The Yellow Farmhouse Garden

April 21, 2011

Good Friday Potato Planting

Filed under: Planting,Vegetables — bob @ 10:01 am

Traditionally Good Friday is potato planting day.  I remember when I was young the farmers in our neighborhood telling me to “plant your potatoes on Good Friday”.  It was always a little puzzling to me since the date of Good Friday changes every year.  My guess is that it was their way of remembering that seed potatoes needed to get into the ground early.

Cool weather crops are about all that can be planted this time of year; things like peas, lettuce or spinach.  Potatoes are resistant to moderate frost and can tolerate cold soil conditions so I suppose they can be considered a cool weather crop too.

Check your garden soil; if it is dry enough to work in, it is alright to plant your seed potatoes.  Don’t be too concerned if you don’t get yours planted early; potatoes can be planted well into May and still have time to produce a crop.

Keep in mind that under these cool weather conditions it may take three weeks before you see a sprout emerging from the soil.


April 13, 2011

Over-Wintered Orange Trees

Filed under: Fruit,Greenhouse,Trees — bob @ 9:58 am

We brought out our two Valencia orange trees during the warm spell we had earlier in the week.  I figured the really cold weather was behind us for the most part.  These trees are about 5 feet tall and are in 18 inch terra-cotta pots.

The two trees are part of an informal experiment I have been conducting over the past two years.  They were not kept in a greenhouse or even in the house in front of a south window; instead I put them into our semi-heated garage.  They each received some sunlight from a small south window; the size of window you would expect to find in a garage.

The temperature ranged from the upper 30′s F to lower 40′s F through most of the winter.  There were a few days when the heat was raised a bit up into the 50 degree F range.

I cut way back on watering.  They received water only five or six times during the whole winter.  I let the leaves start to wilt before I even thought about watering.  Then I watered just enough so the water began to drain out of the bottom of the pots.  Neither pot had a saucer under it so they didn’t stand in water.  They didn’t get any fertilizer either.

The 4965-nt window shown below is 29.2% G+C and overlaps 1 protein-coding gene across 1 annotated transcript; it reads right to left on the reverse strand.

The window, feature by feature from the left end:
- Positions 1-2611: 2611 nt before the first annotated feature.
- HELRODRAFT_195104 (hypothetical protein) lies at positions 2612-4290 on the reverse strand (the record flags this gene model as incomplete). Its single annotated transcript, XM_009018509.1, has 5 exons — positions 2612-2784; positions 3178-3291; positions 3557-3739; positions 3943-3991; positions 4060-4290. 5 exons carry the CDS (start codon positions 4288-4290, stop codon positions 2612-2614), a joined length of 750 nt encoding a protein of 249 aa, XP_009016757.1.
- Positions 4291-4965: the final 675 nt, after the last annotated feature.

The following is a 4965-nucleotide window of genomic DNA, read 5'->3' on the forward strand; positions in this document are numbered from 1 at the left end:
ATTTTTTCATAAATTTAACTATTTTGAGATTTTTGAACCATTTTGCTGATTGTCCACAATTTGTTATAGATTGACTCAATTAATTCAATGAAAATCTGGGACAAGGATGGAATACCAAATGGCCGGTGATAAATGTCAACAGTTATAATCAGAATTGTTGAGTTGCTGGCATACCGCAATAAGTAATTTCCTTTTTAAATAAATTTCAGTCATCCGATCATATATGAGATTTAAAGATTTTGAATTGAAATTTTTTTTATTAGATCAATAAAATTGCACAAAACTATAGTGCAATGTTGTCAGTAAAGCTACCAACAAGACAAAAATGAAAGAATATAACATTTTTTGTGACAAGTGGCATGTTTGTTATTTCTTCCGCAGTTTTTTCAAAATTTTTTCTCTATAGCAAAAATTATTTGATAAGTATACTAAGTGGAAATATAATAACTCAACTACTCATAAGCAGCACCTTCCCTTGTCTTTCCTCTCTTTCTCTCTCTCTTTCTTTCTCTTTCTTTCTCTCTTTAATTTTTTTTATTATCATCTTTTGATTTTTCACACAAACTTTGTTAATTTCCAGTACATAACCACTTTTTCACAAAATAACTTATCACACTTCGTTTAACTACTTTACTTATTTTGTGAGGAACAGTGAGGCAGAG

About mid-winter, the trees looked like they went into a kind of semi-dormant state.

Even though the trees seemed to be hibernating, the oranges that were on the tree last fall turned orange and ripened.  The fruit  didn’t get much bigger which is no surprise considering the lack of water.

There are quite a few oranges on our over-wintered orange trees.

Last night it got down to 33 degrees F and I left the oranges outside.  They looked perfectly fine this morning; they are used to the cool temperatures.

This is a good way to keep trees like these over winter if you are short on space in your house.  You don’t have room in the garage either? … well I can’t help you there.


April 1, 2011

Test Soil pH Before Adding Lime

Filed under: Fertilizers,Soil — bob @ 9:55 am

Fall is the best time of year to add lime to your garden soil. This gives the lime plenty of time to react with the soil chemistry and do its job raising the pH of the soil.  The next best time to apply lime is right now, in early spring. There are several weeks to go until the gardening season is in full swing and any lime applied now will still have some time to react.

Some gardeners add lime to their gardens quite regularly without really knowing if the soil needs it or not. If you ask why often the answer is,  “we always add lime”.

Lime is a generic term for different types of calcium products. It is used to sweeten soils or raise soil pH.

Adding lime without testing the soil first is setting you up for problems in the future. Too much lime will cause such a rise in soil pH that some nutrients in the soil will no longer be available to your plants.

Lime induced chlorosis is one typical problem we see. In this case the leaves of the garden plants begin to turn yellow due to lack of iron. Iron is needed by plants and is readily available in low pH or sour soils. As the pH rises, less and less iron is available for the plant to use until a point is reached where symptoms start to show up.

A sample of your garden soil can be tested by a soils lab.  Soil pH is routinely tested along with critical soil minerals.  The most reliable tests are available through the County Extension Office.

At the very least do your garden a favor,  pick up a soil pH test kit from the garden center and test the pH yourself. Most of the pH tests are fine for home garden use.


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